The “Let’s Learn” series helps make navigating document scanning and document management space a little easier so you can get the best solution for your business challenge.
What file formats can my documents be saved in?
The most common formats for scanned documents to be saved in are:
- A TIFF (Tagged Image File Format) is the standard for imaging general office documents. TIFFs allow for several different types of compression and may be single or multi-page files. A single-page TIFF is a single image of one page of a document. A multi-page TIFF is a large single file consisting of multiple document pages.
- A PDF (Portable Document Format) is an electronic replica of a document. Unlike pure image formats like TIFFs, PDFs allow content searches, the addition of metadata, and the embedding of electronic signatures. PDFs also enable the platform-independent presentation of information. The format was developed by Adobe Systems for document publication.
- A PDF/A (PDF/Archive) is different from a standard PDF because it is designed with long-term preservation of electronic documents in mind. The format prohibits features that are not ideal for archived documents, such as audio or video content and font linking.
While you can save documents in the following formats, they are better suited for photographs and graphics:
- GIF (Graphics Interchange File Format) is a lossless image format that supports both animated and static images.
- JPEG or JPG (Joint Photographic Experts Group) is an image compression format used for storing color photographs and images. It can also be referred to as a JFIF (JPG File Interchange Format). It’s a file format created by the Independent JPEG Group (IJG) for the transport of single JPEG-compressed images.
How do I make sure I have high quality scanned documents?
Scanned documents to get rid of paper is great, but pointless if you cannot read the document. Resolution and compression are two important factors in determining the quality of your documents. Here’s what you need to know:
- Compression is the reduction of stored image file sizes by reducing the number of bits in a digital image file; JPEG and TIFF are two examples.
- Decompression is the process which restores files to their original state after they have been compressed.
- Compression ratio is the ratio of the file sizes of a compressed file to an uncompressed file.
- TIFF Group III (compression) is a one-dimensional compression format for storing black and white images that is utilized by most fax machines.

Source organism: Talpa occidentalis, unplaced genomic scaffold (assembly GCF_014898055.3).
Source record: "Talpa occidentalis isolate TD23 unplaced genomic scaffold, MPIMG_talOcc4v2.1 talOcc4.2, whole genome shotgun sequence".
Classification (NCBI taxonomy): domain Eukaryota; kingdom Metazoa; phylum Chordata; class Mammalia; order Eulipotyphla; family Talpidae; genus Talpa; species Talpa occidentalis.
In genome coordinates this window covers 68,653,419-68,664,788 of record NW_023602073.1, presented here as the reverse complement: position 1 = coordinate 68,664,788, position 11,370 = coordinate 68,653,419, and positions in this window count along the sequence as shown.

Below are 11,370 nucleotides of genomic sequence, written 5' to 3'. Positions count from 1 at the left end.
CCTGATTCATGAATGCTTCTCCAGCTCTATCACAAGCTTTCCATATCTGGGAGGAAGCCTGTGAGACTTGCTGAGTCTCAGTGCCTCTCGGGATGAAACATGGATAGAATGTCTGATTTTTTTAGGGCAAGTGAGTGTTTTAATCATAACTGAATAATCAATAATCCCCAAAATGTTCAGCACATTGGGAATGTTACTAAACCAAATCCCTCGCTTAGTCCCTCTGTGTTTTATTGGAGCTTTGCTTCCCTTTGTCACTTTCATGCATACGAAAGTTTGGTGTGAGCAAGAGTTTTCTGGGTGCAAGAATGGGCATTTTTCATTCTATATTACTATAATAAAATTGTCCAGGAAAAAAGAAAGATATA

- TIFF Group IV (compression) is a two-dimensional compression format for storing black and white images. Typically compresses at a 20-to-1 ratio for standard business documents.
- DPI (Dots per inch) is the measure of image resolution and quality in horizontal and vertical dimensions. It is used to define scanner, printer and display screen resolution.
- Image resolution is the measure of image quality defined as dots per inch (dpi). Documents should be scanned at a minimum resolution 200 dpi.
- Raster/rasterized (raster or bitmap drawing) is a method of representing an image with a grid (or “map”) of dots or pixels. Typical raster file formats are GIF, JPEG, TIFF, PCX, BMP, etc.
- Resolution defines the clarity and information content of a bitmap. Often measured in dots per inch (dpi) and commonly used as part of the specification of printers, scanners and computer displays.
- Scale-to-gray or grayscale is an option to display a black and white image file in an enhanced mode, making it easier to view. A scale-to-gray display uses gray shading to fill in gaps or jumps, known as aliasing, that occur when displaying an image file on a computer screen.
- Transformation is changing content from one format to the needed delivery format.
Make Scanning Easy with the Right Document Scanning Partner
A document scanning partner can help you choose the right file format for your documents and the optimal settings to provide you with high quality scanned documents. It’s also important to ask any document scanning company you are considering working with what kind of quality control is done to ensure your scanned documents are of the highest quality.